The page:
After 40 years, Brazilian
singer Jorge Benjor, still delivers a
high-powered set as he showed in New York fronting his eight-
piece band with his trademark Fender Telecaster, dark shades
and a cool attitude. The fact that Benjor doesn’t communicate
much with the audience didn’t seem to matter to anyone.
Jorge Benjorhe used to be called Jorge Ben, the Brazilian legend
whose career spans over four decades hasn’t lost an ounce of his energy over
the years. He still delivers a high-powered set as he fronts his eight-piece
band with his trademark Fender Telecaster, dark shades and a cool attitude.
My first impression as
I got to the club was that the band looked a bit cramped on China Club’s diminutive
stage in New York. I guess having eight musicians on stage is a bit too much
for that club, but then again, that venue has been a mainstay for Brazilian
performers who had been relegated to stages in Newark in earlier occasions.
The stage’s size, however,
seemed not to disturb Benjor, who played his funk-infused songs to a large
but comfortable audience. The fact that it was a holiday weekend when a lot
of people were away seemed to contribute to that. People danced and cheered
to the non-stop selection of hits.
Among the highlights was
Benjor’s tribute to a fallen friend when he performed the late Tim Maia’s
last hit, "Do Leme ao Pontal" (From Leme to Pontal, references to
places in Rio de Janeiro).
You wouldn’t have known
it was a tribute if you didn’t know the song, for the band just started playing
the song without any previous announcement, as they did with every song on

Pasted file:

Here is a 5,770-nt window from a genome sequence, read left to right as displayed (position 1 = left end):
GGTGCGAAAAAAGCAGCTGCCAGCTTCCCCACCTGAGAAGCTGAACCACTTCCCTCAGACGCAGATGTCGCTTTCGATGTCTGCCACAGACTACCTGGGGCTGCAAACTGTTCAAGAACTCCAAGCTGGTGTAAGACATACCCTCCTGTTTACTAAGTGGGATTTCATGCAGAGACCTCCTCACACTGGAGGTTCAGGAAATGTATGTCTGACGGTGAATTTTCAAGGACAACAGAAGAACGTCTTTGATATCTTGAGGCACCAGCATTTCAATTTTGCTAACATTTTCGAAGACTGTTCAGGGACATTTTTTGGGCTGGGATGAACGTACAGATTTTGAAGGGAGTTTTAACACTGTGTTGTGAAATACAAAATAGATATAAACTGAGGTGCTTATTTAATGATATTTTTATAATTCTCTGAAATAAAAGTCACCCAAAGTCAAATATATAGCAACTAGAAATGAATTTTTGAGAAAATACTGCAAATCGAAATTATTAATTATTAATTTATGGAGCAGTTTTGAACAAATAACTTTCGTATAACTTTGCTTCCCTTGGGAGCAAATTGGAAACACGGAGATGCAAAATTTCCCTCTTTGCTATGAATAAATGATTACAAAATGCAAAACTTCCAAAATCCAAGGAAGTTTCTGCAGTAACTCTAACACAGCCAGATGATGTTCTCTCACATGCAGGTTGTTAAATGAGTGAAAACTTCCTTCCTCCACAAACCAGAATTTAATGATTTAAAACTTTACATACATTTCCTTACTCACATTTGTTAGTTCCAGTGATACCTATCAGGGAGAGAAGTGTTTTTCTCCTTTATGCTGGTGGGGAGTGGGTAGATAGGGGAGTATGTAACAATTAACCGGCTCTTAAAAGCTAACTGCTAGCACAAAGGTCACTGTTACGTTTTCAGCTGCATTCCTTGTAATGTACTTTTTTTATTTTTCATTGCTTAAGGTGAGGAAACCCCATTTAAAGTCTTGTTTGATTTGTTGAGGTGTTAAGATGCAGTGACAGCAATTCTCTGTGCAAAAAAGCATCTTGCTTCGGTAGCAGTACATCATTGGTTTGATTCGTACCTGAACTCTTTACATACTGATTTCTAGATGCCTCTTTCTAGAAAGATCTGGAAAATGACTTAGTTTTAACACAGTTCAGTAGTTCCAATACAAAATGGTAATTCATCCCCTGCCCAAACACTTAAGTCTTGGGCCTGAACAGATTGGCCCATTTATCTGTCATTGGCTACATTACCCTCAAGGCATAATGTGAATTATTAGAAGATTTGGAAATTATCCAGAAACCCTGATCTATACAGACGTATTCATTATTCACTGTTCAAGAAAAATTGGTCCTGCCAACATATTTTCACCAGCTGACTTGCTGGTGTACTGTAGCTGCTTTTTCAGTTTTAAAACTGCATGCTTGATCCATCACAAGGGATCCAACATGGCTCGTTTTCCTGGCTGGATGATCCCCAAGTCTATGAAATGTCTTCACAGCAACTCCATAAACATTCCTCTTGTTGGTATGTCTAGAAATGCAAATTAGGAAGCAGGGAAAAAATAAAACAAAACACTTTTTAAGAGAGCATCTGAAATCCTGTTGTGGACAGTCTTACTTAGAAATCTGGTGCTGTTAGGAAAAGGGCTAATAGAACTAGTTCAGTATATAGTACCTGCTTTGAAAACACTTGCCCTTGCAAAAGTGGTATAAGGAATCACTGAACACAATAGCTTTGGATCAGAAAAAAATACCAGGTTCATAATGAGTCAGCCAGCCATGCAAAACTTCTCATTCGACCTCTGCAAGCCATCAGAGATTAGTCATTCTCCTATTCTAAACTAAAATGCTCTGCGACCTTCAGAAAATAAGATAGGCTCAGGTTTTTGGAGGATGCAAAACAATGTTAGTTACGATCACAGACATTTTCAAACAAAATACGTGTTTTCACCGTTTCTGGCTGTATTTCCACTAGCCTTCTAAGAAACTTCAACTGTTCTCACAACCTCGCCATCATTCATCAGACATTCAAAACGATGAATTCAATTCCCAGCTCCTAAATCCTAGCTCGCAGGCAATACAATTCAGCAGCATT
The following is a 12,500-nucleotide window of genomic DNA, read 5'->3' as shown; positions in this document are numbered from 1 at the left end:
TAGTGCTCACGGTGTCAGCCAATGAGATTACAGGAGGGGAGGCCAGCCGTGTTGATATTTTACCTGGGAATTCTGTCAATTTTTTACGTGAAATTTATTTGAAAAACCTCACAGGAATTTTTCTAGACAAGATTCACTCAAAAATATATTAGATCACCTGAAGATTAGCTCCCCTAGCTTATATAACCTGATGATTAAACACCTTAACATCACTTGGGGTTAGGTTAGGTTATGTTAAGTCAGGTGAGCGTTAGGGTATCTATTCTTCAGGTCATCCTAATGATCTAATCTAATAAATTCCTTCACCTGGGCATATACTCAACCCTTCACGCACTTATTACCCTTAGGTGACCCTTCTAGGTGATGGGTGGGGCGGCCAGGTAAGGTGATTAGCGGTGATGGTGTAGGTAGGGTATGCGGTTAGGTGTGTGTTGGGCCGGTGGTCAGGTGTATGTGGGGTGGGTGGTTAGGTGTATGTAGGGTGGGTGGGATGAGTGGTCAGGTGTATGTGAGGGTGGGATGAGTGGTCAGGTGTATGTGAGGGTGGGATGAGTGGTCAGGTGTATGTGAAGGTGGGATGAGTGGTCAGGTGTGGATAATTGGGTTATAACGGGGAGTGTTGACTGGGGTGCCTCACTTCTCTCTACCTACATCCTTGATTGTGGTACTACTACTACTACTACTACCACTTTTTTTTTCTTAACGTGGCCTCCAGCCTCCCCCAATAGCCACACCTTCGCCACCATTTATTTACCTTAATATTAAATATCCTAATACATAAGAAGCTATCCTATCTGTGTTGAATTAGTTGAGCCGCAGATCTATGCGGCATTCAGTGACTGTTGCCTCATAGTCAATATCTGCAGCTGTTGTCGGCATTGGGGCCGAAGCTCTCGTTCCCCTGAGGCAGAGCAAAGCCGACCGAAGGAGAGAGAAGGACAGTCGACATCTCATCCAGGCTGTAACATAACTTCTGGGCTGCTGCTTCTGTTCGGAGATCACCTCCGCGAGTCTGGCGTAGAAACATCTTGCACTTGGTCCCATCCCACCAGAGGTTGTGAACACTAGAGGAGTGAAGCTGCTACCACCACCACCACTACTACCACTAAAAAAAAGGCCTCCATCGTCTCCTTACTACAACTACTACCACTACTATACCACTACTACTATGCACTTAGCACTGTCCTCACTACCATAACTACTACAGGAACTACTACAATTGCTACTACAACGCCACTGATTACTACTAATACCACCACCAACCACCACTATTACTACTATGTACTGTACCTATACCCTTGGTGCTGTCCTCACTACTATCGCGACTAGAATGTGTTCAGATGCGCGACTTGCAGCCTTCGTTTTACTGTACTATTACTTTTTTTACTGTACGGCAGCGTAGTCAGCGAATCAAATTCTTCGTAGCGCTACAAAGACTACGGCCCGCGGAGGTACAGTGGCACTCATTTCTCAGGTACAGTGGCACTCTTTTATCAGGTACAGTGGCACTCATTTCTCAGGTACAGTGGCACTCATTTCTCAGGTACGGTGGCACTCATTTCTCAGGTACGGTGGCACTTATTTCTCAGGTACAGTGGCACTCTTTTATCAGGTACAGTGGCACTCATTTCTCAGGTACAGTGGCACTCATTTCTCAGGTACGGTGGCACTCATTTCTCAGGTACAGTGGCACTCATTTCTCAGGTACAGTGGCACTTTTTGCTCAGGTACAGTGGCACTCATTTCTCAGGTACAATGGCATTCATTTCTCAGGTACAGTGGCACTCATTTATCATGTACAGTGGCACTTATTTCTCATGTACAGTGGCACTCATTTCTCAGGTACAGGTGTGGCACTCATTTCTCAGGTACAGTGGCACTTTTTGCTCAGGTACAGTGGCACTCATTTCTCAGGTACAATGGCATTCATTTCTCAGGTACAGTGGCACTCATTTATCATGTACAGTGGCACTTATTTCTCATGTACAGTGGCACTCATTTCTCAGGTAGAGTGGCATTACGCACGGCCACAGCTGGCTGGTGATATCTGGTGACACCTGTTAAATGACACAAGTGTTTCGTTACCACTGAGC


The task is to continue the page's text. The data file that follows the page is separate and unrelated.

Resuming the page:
the set from the minute he got on stage.
The fact that Benjor doesn’t
communicate much with the audience didn’t seem to matter to anyone. Everybody
simply sang along to "W/Brasil", "Fio Maravilha", "Salve
Simpatia" and "Taj Mahal, " a song that became notorious
for Rod Stewart’s plagiarism case in the chorus of "I’m Sexy",
My favorite moment in
the concert was when he reverted to his samba-infused earlier songs, such
as "Que Pena"(What a Pity), which laments about the loss of a girlfriend,
and "Mas Que Nada", a tune that became bigger than its composer
through its remakes by greats such as Ella Fitzgerald, João Gilberto,
Sergio Mendes and others.
The audience was composed
mainly of Brazilians who shouted names of songs they wanted to hear. I did
notice a handful of American-looking individuals who seemed to be enjoying
the music quite a lot, but I did not get a chance to talk to them during the
Yes, the great Jorge still
got itand here’s hoping that he remains that way for a long, long time.
Salve Simpatia Concert,
Jorge Benjor, China Club, New York City, July 02, 2004
Ernest Barteldes is an ESL and Portuguese teacher. In addition to that,
he is a freelance writer who has regularly been contributing The Greenwich
Village Gazette since September 1999. His work has also been published
by Brazzil, The Staten Island Advance, The Staten Island
Register, The SI Muse, The Villager, GLSSite and
other publications. He lives in Staten Island, NY. He can be reached at